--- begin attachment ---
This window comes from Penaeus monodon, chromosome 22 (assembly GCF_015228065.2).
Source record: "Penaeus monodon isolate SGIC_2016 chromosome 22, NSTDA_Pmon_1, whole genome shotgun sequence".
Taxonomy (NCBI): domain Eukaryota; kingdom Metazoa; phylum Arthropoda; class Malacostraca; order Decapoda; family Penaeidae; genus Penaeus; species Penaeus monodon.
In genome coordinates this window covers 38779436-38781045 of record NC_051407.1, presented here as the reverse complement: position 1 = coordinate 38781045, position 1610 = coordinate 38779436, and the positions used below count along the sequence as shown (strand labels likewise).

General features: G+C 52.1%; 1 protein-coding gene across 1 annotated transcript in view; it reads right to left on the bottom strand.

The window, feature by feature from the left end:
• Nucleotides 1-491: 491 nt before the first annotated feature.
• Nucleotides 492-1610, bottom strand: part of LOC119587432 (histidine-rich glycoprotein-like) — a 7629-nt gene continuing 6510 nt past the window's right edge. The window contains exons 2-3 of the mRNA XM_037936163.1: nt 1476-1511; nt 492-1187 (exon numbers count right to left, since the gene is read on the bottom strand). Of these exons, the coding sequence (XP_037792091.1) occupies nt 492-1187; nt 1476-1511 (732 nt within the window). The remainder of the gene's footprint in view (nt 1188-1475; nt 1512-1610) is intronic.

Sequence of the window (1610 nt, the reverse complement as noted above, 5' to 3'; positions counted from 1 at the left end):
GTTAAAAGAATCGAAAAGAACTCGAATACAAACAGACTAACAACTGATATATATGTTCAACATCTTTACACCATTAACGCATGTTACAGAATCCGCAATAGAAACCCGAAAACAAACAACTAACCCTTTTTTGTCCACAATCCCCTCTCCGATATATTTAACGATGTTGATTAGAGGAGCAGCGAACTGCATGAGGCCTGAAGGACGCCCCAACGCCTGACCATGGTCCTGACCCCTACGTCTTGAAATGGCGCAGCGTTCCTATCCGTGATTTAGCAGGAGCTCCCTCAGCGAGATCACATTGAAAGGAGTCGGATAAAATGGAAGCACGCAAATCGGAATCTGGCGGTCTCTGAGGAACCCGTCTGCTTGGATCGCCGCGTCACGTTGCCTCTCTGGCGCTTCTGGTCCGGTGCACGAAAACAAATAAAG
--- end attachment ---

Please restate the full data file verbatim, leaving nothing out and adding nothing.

This window comes from Penaeus monodon, chromosome 22 (assembly GCF_015228065.2).
Source record: "Penaeus monodon isolate SGIC_2016 chromosome 22, NSTDA_Pmon_1, whole genome shotgun sequence".
Taxonomy (NCBI): domain Eukaryota; kingdom Metazoa; phylum Arthropoda; class Malacostraca; order Decapoda; family Penaeidae; genus Penaeus; species Penaeus monodon.
In genome coordinates this window covers 38779436-38781045 of record NC_051407.1, presented here as the reverse complement: position 1 = coordinate 38781045, position 1610 = coordinate 38779436, and the positions used below count along the sequence as shown (strand labels likewise).

General features: G+C 52.1%; 1 protein-coding gene across 1 annotated transcript in view; it reads right to left on the bottom strand.

The window, feature by feature from the left end:
• Nucleotides 1-491: 491 nt before the first annotated feature.
• Nucleotides 492-1610, bottom strand: part of LOC119587432 (histidine-rich glycoprotein-like) — a 7629-nt gene continuing 6510 nt past the window's right edge. The window contains exons 2-3 of the mRNA XM_037936163.1: nt 1476-1511; nt 492-1187 (exon numbers count right to left, since the gene is read on the bottom strand). Of these exons, the coding sequence (XP_037792091.1) occupies nt 492-1187; nt 1476-1511 (732 nt within the window). The remainder of the gene's footprint in view (nt 1188-1475; nt 1512-1610) is intronic.

Sequence of the window (1610 nt, the reverse complement as noted above, 5' to 3'; positions counted from 1 at the left end):
GTTAAAAGAATCGAAAAGAACTCGAATACAAACAGACTAACAACTGATATATATGTTCAACATCTTTACACCATTAACGCATGTTACAGAATCCGCAATAGAAACCCGAAAACAAACAACTAACCCTTTTTTGTCCACAATCCCCTCTCCGATATATTTAACGATGTTGATTAGAGGAGCAGCGAACTGCATGAGGCCTGAAGGACGCCCCAACGCCTGACCATGGTCCTGACCCCTACGTCTTGAAATGGCGCAGCGTTCCTATCCGTGATTTAGCAGGAGCTCCCTCAGCGAGATCACATTGAAAGGAGTCGGATAAAATGGAAGCACGCAAATCGGAATCTGGCGGTCTCTGAGGAACCCGTCTGCTTGGATCGCCGCGTCACGTTGCCTCTCTGGCGCTTCTGGTCCGGTGCACGAAAACAAATAAAG